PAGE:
Myxomas of the External Ear and Their Significance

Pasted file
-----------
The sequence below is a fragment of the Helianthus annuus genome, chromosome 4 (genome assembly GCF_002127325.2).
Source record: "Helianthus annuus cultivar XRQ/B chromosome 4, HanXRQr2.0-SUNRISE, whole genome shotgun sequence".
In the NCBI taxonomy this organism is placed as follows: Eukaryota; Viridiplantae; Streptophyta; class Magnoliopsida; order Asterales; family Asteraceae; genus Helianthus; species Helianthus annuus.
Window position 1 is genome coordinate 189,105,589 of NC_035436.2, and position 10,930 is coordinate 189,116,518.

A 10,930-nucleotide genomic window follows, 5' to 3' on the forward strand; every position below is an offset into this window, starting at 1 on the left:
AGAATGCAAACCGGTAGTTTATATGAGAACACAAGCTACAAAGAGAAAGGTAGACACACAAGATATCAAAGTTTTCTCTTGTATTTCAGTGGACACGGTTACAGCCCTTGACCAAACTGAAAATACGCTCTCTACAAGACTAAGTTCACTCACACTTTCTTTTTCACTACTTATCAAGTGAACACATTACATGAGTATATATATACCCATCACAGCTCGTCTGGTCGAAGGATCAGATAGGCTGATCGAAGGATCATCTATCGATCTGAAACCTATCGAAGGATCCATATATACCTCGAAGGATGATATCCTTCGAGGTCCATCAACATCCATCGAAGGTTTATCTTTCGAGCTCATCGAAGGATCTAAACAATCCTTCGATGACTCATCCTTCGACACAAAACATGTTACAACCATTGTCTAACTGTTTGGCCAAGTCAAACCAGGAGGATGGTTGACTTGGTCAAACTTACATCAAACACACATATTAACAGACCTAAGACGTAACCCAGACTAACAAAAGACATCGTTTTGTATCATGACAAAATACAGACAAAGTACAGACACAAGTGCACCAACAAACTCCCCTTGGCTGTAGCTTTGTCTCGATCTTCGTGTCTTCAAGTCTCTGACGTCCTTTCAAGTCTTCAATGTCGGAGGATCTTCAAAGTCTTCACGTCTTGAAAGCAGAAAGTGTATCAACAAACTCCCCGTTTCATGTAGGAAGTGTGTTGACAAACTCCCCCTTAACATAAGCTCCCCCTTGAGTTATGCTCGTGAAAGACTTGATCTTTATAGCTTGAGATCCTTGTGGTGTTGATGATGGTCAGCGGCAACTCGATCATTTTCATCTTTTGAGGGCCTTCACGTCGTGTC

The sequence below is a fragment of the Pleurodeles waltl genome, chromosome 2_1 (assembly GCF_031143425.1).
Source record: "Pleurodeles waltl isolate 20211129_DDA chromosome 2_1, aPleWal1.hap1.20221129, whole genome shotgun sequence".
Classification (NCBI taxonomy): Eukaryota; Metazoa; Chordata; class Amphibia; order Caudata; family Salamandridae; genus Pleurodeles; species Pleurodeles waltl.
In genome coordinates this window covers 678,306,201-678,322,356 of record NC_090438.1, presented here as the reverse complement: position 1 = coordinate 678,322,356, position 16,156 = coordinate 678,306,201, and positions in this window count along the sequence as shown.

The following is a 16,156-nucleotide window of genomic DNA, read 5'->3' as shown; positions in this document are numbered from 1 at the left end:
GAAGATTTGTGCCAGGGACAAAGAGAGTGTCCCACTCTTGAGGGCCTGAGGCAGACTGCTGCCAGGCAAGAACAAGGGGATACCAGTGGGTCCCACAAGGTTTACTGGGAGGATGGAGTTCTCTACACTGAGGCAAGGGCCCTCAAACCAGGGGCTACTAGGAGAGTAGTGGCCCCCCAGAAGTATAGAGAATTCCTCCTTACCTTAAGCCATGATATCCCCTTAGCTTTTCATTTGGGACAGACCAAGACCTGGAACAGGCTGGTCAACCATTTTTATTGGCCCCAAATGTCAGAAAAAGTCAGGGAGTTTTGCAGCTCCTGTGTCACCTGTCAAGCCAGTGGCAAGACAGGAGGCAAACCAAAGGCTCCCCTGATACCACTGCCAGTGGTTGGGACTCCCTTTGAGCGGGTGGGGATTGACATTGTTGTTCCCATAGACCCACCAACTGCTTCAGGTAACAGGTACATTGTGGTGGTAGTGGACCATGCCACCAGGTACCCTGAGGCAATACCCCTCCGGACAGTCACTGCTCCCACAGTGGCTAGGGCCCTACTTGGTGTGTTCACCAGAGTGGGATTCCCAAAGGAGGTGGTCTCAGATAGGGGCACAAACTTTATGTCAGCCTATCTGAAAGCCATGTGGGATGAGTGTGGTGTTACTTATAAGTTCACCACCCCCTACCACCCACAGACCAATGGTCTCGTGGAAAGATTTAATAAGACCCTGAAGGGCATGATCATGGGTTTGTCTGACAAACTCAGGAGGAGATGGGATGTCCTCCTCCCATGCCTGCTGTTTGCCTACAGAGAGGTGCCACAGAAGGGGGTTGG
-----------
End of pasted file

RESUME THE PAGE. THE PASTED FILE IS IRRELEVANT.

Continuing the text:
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Myxomas of the external ear are extremely rare. We describe 27 such tumors in 22 of 152 patients with the complex of myxomas, spotty pigmentation, endocrine tumors, and schwannomas-a familial (autosomal dominant) syndrome. Eleven of the patients were male, and 11 were female; age range was from birth to 41 years. Nine patients were members of three affected families. The external auditory canal and the external ear were involved in 18 and five patients, respectively; in two, the exact ear location was not known. Three patients had both ear canal and external ear lesions. Two patients with ear canal myxomas had bilateral lesions. Six patients had recurrences after simple excision. The ear canal lesions often were accompanied by deafness due to occlusion of the canal; attachment to the canal wall was usually by a pedicle. Grossly, the lesions were mucoid and from 3 mm to 2 cm in greatest dimension. Microscopically, they were circumscribed but not encapsulated and were composed of scattered stellate and spindle cells set in a myxoid, capillary-rich matrix. An epithelial component (epidermal inclusion cysts or basaloid buds or both) was present in 14 tumors. Cardiac myxoma occurred in nine patients, Cushing's syndrome in three, and psammomatous melanotic schwannoma in three. In two patients, the ear myxoma was the presenting sign of the complex. Patients with myxoma of the external ear (and their primary relatives) should be considered at risk for the complex of myxomas, spotty pigmentation, endocrine tumors, and schwannomas and should be examined accordingly.

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